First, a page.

Criminal Intent and Personal Injury Claims
There is an established principle of law that a plaintiff or claimant is unable to pursue legal remedy if the case arises in connection with his or her own illegal act. So where someone is injured in the course of their own criminal acts, they are not entitled to compensation.
The rule was the subject of a High Court hearing in an unusual case in which a man who was severely injured in a car crash was accused of having been on a drug dealing expedition at the time of the accident.
The man was a passenger in the back of a car that crashed head-on into a taxi. Police had tried to get the car to stop after it went through a red light, but it shot off on the wrong side of the road. Another passenger died in the collision and the driver of the car was subsequently convicted of causing death by dangerous driving and sentenced to a lengthy prison term.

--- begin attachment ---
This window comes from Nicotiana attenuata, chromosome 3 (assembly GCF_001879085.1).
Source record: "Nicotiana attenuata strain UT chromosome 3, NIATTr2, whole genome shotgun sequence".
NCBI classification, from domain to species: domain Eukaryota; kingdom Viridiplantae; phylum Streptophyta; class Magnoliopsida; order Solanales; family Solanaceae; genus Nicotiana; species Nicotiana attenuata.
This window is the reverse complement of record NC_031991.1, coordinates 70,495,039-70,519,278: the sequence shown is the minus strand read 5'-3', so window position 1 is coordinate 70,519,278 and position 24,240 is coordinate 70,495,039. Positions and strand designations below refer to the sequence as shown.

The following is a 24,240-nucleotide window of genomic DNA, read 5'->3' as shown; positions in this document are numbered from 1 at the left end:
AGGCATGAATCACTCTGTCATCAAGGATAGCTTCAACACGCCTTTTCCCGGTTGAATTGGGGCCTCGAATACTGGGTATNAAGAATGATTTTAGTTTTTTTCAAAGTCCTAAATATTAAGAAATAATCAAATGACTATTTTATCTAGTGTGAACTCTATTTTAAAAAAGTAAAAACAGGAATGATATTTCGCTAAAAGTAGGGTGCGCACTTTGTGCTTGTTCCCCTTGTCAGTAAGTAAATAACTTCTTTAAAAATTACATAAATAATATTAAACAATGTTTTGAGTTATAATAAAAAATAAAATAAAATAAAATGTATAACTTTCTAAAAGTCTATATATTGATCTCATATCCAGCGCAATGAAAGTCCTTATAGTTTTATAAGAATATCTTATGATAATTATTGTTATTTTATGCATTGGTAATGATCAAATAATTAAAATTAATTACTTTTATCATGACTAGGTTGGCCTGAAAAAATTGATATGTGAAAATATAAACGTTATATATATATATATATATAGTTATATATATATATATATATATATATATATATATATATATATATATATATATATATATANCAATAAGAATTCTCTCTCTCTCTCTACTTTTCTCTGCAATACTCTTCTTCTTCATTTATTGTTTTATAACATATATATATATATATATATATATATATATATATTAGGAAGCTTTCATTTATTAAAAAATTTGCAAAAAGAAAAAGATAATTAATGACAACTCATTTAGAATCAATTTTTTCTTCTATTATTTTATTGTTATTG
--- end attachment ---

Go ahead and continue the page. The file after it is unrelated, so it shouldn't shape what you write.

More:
The man suffered severe head injuries and lawyers acting on his behalf sued the driver and his motor insurance company.
Initially, his claim was made via the Ministry of Justice Claims Portal, which is intended for use in processing low-value claims, but it then became clear that contributory negligence was an issue and the claim was later valued at several million pounds. The insurer had initially conceded primary liability for the accident, at a time when allegations of criminal conduct were probably not known about. Subsequently, the insurer sought to argue that the man and the driver were both drug dealers who were engaged in a joint criminal enterprise at the time of the accident. It was submitted that the man's claim could not therefore succeed as a matter of public policy.
Small amounts of cannabis, drugs paraphernalia and small plastic dealer bags were said to have been found in the crashed car, along with an offensive weapon, a lock-knife, and £215 in cash in a brown envelope, but the man's lawyers argued that the evidence did not come close to establishing that he was involved in drug dealing or any other illegal activity.
In granting the insurer permission to withdraw its admission, however, the Court found that it had raised a real issue to be tried. The prospect of its arguments succeeding was realistic, without in any way being guaranteed, and justice required that it be given the opportunity to put forward a full defence at trial.